Friday, May 24, 2024

The Lightning Circle, by Vikki Vansickle (ill by Laura K. Watson)

With a broken heart from an unrequited love and a strong desire to be alone and lick her wounds, Nora is reluctant to be stuck at summer camp, taking care of a cabin of thirteen year-old girls.  But it's what she signed up for and so she goes.  It's hard to find the space to do her own grieving and there's no time for it. From the moment the campers start arriving, she gets thrown into the thick of her charge's own dramas.  

It doesn't help that it's her first summer and she's never been a camper herself.  Being a camp "virgin," every ritual is a surprise for her and she approaches the experience like it is a foreign land.  But with good instincts and a little help, she manages to survive the summer and learns a great deal, growing to love the place and its people.

A beautiful piece of nostalgia for the summer camp experience, this novel in verse is illustrated with sketches of camp miscellania (a bunk, a horse, a pencil, fellow campers, etc.) that beautifully evoke the innocence of the experience.  It is a very gentle story with no particularly severe traumas but instead chock full of authentic memories lovingly retold by the author.  While fictional, you can't make stuff like this up, so it is clearly drawn from Vansickle's own childhood at camp (in the afterward, she admits as much).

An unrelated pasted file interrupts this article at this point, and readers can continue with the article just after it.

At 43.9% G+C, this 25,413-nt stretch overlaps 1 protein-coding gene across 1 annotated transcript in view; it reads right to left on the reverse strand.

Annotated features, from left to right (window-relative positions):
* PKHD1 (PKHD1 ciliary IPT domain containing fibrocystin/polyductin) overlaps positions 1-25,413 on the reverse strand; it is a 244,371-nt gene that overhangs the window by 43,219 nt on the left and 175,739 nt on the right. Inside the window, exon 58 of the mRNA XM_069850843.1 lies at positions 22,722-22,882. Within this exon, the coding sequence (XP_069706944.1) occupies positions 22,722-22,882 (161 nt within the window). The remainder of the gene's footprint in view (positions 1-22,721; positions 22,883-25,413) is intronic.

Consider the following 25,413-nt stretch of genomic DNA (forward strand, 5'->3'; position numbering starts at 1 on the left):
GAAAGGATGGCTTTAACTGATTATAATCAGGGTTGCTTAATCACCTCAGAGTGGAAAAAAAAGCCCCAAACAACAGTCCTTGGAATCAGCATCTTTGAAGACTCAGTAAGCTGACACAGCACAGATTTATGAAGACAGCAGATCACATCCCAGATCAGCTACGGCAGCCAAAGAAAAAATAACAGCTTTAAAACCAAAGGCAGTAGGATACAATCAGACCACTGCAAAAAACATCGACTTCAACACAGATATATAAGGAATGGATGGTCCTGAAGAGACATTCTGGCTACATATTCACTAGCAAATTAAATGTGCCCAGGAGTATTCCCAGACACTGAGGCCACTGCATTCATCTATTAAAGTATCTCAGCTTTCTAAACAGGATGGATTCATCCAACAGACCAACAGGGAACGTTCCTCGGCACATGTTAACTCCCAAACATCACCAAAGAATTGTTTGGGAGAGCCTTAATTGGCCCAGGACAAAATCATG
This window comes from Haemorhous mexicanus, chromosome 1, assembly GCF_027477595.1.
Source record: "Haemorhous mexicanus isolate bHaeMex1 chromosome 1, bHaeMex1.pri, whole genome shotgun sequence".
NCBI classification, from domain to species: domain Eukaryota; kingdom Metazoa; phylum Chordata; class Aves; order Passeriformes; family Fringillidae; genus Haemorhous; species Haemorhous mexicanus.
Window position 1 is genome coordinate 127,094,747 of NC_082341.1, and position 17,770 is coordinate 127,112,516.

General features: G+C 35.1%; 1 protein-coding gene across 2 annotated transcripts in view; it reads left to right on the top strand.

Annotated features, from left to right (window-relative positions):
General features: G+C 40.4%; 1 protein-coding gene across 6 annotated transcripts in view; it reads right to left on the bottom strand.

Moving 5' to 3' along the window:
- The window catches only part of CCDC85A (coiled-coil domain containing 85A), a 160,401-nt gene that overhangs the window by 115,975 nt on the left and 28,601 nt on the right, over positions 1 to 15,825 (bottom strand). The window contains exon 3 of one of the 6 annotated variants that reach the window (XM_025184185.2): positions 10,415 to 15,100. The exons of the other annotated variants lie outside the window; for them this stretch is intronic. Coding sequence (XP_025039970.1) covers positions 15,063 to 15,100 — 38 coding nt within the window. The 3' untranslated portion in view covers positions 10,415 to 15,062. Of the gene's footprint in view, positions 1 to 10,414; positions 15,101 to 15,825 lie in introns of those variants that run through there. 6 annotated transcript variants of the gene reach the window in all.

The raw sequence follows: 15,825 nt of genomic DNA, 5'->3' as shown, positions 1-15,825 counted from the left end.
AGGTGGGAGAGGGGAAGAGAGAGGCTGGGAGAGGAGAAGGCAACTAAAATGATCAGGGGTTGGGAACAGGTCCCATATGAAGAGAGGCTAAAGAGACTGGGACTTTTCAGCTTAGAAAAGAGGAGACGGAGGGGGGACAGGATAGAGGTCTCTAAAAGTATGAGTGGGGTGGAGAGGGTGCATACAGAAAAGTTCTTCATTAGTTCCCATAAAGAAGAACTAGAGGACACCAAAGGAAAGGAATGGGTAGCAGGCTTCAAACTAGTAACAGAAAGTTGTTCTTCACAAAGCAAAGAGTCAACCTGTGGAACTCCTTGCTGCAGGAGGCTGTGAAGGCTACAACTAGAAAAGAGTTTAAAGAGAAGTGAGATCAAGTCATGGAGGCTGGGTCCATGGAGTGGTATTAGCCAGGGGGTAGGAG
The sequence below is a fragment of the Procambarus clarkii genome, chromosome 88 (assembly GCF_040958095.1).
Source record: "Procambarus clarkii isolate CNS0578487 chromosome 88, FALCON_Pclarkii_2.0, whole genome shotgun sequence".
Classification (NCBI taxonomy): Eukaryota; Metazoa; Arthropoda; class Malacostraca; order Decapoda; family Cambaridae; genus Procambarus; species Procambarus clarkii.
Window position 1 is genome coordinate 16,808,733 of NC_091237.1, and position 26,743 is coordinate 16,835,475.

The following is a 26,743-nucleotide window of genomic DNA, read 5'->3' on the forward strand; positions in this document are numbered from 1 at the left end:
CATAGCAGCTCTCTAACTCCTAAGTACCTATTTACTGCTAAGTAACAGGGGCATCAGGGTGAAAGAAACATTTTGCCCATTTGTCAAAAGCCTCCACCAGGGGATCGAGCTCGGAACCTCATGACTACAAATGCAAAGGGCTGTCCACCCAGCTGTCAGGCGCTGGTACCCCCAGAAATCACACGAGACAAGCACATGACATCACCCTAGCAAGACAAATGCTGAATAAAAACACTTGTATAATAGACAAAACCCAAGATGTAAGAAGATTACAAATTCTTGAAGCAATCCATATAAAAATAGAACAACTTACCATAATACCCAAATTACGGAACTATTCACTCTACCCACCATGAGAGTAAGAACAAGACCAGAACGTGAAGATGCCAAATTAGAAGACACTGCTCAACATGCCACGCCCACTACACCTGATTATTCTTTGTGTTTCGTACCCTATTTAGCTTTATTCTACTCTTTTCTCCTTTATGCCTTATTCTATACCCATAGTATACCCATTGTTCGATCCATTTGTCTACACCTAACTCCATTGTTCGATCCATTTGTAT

For anyone who was lucky enough to go to camp, reading this book will send you down memory lane.  For others, the book and its exploration of friendships formed and social skills learned in a summer will explain the appeal of this rite of passage.  Definitely a children's book much better appreciated by adults!

Sunday, May 19, 2024

The Boy You Always Wanted, by Michelle Quach

Francine's grandfather is dying and he carries one major regret:  he has no male heir to carry on the family name and tend to the family's graves.  For a Chinese Vietnamese, this is a big deal and a thing that Francine can do little to help.  But when she learns that there is a tradition where families could adopt an unrelated young man to serve as the heir, she thinks she may have a solution and a way to make her grandfather's final days happy.  She just needs to find someone to become her grandfather's honorary heir.  They don't even have to carry through on it, just promise to do so until grandfather passes away.